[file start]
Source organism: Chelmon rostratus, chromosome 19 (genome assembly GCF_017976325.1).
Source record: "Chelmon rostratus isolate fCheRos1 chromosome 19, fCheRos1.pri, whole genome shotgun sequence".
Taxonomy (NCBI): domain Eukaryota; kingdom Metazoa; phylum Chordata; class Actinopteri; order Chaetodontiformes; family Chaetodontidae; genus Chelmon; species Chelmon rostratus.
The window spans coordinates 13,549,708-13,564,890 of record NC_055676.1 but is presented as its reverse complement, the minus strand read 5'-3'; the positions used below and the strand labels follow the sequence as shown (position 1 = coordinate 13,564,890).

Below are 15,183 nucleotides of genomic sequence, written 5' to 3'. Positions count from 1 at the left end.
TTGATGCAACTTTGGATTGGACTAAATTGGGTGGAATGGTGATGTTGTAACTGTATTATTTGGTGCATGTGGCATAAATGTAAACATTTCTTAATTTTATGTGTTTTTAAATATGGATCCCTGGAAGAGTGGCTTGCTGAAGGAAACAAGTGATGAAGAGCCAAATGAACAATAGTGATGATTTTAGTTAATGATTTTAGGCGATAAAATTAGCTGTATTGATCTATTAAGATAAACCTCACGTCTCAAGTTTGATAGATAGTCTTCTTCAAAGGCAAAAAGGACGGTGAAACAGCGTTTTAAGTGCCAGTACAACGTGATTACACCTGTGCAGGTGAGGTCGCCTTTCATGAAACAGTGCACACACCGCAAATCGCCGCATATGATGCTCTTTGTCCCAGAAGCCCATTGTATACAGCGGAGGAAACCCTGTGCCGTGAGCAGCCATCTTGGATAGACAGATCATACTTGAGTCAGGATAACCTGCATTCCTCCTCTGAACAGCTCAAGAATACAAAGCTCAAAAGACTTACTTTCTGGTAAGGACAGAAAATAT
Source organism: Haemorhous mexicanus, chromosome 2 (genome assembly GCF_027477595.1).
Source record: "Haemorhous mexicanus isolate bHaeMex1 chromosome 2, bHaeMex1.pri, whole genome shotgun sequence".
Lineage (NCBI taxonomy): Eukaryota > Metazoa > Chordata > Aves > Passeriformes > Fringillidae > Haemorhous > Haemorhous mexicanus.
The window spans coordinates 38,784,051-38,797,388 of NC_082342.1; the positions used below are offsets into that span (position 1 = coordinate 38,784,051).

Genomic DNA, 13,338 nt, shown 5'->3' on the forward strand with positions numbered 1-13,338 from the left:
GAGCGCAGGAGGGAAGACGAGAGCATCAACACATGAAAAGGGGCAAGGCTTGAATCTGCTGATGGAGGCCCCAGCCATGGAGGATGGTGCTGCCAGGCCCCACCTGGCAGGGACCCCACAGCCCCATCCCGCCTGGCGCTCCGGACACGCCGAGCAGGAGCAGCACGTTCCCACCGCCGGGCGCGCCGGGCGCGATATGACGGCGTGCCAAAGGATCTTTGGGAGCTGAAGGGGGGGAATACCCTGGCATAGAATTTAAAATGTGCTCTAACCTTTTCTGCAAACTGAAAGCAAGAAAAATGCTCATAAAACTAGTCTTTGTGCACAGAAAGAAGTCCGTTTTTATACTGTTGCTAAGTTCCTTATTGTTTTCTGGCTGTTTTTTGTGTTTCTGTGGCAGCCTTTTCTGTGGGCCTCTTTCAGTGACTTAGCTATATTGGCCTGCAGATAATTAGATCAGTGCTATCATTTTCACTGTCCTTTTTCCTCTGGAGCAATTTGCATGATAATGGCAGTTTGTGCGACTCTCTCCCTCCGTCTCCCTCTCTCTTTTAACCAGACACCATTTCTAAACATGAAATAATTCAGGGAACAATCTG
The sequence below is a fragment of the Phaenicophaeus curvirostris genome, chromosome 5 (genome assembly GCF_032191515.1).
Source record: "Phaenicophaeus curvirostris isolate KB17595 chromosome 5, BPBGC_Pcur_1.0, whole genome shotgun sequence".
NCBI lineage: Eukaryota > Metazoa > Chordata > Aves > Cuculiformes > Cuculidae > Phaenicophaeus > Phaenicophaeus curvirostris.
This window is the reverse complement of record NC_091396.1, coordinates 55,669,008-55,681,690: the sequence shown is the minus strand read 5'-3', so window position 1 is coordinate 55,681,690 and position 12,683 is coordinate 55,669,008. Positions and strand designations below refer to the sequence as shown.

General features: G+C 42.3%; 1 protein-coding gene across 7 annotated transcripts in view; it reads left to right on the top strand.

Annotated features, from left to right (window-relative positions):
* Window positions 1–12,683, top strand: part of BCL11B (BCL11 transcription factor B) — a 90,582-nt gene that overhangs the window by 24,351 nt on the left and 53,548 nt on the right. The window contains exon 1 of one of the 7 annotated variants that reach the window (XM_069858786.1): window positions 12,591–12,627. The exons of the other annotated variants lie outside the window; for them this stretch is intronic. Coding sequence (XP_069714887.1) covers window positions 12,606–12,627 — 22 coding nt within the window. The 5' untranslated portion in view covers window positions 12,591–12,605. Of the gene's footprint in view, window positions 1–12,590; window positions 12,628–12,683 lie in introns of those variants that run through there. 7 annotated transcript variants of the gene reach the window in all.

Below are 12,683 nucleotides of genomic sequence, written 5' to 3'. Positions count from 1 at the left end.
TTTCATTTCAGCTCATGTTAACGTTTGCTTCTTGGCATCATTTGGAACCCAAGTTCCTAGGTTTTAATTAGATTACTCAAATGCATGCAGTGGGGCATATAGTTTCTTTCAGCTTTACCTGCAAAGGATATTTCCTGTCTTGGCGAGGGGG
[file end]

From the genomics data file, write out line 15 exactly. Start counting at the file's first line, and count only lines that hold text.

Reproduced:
NCBI lineage: Eukaryota > Metazoa > Chordata > Aves > Cuculiformes > Cuculidae > Phaenicophaeus > Phaenicophaeus curvirostris.